By Jack Dignan
Spy movies have always been fun. They were once larger than life, excessive and ridiculously good times, full of gadgets and cars and attractive love interests for our heroes. It was an action sub-genre never meant to be taken seriously, or at least not until the late 90s/early 2000s. Action movies, or more specifically spy movies, took a more serious leap into grounded, hard-hitting action with political agendas. To this day, they’ve mostly remained as such, and there’s nothing wrong with this. Film changes with the times. But it’s hard not to forget what they once were. James Bond wasn’t always full of torture and emotional climaxes. It did, at one point, have jetpacks and trips to the moon.
That’s when Kingsman: The Secret Service came along and took the world by storm. It was the perfect throwback to the ridiculous spy movies of old, with lethal gadgets disguised in umbrellas and a complete throwaway of modern trends. The film was crude, gruesome and unrelenting in nature, as well as being absolutely hysterical. At the worldwide box office, it clocked in over $400,000,000, making it a massive success. A sequel was inevitable. Now it’s here. While no longer based on the six issue comic book mini-series, Kingsman: The Golden Circle picks up where we last left off, exploring the further adventures of the heroes we’ve come to know and love.
Agent Galahad, or Eggsy (Taron Egerton) as we know him, is at the top of his game, kicking ass side by side with best friend Roxy (Sophie Cookson) and sharing a house with his girlfriend Princess Tilde (Hanna Alström). But Kingsman is at an end. An unforeseen attack leaves almost the entire staff dead. They’re forced outside of their comfort zones and into the wild, where Eggsy and Merlin (Mark Strong) are on the run. Their attacker, it turns out, is a woman named Poppy (Julianne Moore), who has a secret agenda that could threaten the entire world. Kingsman’s last known agents must travel to America, where they’re to team up with local spy agency Statesman and gain assistance in saving the world.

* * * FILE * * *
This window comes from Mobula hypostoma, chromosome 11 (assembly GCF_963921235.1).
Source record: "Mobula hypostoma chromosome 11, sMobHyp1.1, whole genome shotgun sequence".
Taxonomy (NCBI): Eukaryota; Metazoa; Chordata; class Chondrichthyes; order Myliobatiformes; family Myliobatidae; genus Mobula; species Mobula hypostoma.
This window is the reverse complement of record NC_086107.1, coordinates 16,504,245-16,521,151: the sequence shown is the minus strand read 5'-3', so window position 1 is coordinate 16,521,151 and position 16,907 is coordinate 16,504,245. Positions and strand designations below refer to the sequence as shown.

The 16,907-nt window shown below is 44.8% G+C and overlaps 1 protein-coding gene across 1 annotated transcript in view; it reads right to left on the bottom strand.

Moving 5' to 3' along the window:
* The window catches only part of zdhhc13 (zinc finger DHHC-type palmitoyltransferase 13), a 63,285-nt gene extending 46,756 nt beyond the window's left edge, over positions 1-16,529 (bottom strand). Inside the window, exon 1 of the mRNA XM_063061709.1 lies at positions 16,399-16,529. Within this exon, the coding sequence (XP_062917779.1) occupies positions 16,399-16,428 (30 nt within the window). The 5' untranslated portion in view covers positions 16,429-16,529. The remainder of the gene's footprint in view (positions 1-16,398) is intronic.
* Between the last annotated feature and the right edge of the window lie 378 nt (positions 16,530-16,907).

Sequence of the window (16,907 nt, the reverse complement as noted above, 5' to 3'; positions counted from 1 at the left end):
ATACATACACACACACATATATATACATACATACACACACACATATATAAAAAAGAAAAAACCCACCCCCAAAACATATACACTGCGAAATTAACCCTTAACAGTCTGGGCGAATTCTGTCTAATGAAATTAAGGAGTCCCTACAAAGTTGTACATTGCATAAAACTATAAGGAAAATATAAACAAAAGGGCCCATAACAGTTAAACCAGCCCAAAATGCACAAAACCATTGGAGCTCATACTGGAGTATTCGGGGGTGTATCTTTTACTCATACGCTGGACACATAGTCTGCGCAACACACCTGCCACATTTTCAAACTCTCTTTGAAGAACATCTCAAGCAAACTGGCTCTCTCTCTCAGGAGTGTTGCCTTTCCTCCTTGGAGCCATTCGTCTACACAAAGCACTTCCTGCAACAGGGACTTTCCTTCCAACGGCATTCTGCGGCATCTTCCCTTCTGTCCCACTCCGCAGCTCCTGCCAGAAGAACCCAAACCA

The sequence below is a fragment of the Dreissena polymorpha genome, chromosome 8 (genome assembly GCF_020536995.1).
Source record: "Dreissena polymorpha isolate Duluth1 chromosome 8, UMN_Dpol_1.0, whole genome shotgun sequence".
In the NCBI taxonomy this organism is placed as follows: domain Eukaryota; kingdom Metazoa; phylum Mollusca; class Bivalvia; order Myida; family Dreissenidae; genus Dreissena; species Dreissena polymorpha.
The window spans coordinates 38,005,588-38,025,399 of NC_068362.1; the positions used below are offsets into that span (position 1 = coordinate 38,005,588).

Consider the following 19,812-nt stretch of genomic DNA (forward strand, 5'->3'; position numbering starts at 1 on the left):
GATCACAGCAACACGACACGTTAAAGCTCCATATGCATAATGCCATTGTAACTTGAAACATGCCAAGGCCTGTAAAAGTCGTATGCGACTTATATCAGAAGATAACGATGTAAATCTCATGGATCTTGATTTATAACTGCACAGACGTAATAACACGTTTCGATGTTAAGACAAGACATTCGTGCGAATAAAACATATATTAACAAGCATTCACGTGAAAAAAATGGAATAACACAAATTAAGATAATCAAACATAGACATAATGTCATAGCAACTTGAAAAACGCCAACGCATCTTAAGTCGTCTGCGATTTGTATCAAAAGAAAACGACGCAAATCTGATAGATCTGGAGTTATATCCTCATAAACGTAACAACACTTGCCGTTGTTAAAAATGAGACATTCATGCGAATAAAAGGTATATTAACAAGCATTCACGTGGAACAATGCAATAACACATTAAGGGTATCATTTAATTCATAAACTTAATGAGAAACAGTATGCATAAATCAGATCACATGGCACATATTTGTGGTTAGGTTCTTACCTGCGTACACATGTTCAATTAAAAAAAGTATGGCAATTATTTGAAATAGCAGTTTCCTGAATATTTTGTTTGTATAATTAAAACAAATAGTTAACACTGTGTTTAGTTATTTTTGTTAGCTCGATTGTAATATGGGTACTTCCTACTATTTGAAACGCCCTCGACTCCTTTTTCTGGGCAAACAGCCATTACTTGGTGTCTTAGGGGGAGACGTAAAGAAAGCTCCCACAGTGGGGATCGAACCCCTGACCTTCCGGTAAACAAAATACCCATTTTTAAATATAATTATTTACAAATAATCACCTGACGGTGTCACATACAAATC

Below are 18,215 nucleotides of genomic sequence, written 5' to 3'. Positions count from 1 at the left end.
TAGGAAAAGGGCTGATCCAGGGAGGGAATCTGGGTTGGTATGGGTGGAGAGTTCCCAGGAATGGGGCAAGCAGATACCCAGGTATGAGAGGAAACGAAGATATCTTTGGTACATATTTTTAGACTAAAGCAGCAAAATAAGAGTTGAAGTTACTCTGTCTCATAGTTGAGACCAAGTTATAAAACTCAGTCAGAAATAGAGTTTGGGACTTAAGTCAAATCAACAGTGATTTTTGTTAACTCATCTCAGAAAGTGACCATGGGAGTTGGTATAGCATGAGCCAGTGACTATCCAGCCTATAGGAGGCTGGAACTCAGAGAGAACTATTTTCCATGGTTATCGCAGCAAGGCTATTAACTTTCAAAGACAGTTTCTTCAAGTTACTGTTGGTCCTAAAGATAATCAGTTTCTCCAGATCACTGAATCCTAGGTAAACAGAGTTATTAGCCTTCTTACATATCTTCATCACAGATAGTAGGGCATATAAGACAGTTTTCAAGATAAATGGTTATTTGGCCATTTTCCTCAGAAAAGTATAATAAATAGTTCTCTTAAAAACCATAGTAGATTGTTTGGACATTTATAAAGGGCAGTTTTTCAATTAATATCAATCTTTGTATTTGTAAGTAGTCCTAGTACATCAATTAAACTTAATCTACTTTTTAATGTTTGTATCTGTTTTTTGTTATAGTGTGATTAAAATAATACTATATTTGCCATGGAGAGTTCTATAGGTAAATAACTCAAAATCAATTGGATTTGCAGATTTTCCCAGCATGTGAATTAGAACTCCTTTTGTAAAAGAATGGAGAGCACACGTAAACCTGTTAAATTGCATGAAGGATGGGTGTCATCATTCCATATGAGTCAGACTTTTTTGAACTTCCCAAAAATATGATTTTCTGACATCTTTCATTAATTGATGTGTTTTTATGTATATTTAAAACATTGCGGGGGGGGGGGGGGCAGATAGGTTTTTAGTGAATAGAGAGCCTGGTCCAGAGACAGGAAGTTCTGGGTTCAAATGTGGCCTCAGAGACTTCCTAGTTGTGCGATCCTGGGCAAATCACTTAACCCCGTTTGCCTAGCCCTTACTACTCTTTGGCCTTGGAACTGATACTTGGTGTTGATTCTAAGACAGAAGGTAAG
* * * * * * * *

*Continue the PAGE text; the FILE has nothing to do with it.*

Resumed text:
It’s bigger, louder and more devastating than the first, even less restricted and more controversial than ever (a certain sex scene has already got people talking). As a fan of the first, I was beyond ready for the follow-up, and it certainly delivers. Gone is the magic and initial charm of the first installment, replacing a lot of the heart for larger stunts and better jokes, but director Mathew Vaughn’s signature style and frivolous sense of humour is better than ever, even if the CGI takes somewhat of a noticeable downgrade. Still, his sandbox is expanded. The world is bigger. Yet he, along with co-writer Jane Goldman, still keep it firmly grounded within the universe at hand. What happens in Kingsman stays in Kingsman.